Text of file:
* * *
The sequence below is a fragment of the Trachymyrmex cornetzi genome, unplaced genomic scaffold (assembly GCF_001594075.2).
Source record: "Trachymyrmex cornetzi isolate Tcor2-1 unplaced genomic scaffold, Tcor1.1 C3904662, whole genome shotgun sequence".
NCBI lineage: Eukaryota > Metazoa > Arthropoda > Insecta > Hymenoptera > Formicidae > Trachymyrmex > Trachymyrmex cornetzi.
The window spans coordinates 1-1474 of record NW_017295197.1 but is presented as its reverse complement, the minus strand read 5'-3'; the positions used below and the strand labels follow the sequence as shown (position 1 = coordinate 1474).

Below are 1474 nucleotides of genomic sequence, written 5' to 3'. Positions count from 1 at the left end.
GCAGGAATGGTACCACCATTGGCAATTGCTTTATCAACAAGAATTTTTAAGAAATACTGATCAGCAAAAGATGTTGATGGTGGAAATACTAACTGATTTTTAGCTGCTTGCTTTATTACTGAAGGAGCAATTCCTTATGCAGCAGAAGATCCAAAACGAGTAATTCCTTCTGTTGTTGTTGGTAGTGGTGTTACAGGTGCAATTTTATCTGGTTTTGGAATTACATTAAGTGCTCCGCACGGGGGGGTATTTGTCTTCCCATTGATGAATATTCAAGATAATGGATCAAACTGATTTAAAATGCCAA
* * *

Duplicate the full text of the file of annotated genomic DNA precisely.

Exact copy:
The sequence below is a fragment of the Trachymyrmex cornetzi genome, unplaced genomic scaffold (assembly GCF_001594075.2).
Source record: "Trachymyrmex cornetzi isolate Tcor2-1 unplaced genomic scaffold, Tcor1.1 C3904662, whole genome shotgun sequence".
NCBI lineage: Eukaryota > Metazoa > Arthropoda > Insecta > Hymenoptera > Formicidae > Trachymyrmex > Trachymyrmex cornetzi.
The window spans coordinates 1-1474 of record NW_017295197.1 but is presented as its reverse complement, the minus strand read 5'-3'; the positions used below and the strand labels follow the sequence as shown (position 1 = coordinate 1474).

Below are 1474 nucleotides of genomic sequence, written 5' to 3'. Positions count from 1 at the left end.
GCAGGAATGGTACCACCATTGGCAATTGCTTTATCAACAAGAATTTTTAAGAAATACTGATCAGCAAAAGATGTTGATGGTGGAAATACTAACTGATTTTTAGCTGCTTGCTTTATTACTGAAGGAGCAATTCCTTATGCAGCAGAAGATCCAAAACGAGTAATTCCTTCTGTTGTTGTTGGTAGTGGTGTTACAGGTGCAATTTTATCTGGTTTTGGAATTACATTAAGTGCTCCGCACGGGGGGGTATTTGTCTTCCCATTGATGAATATTCAAGATAATGGATCAAACTGATTTAAAATGCCAA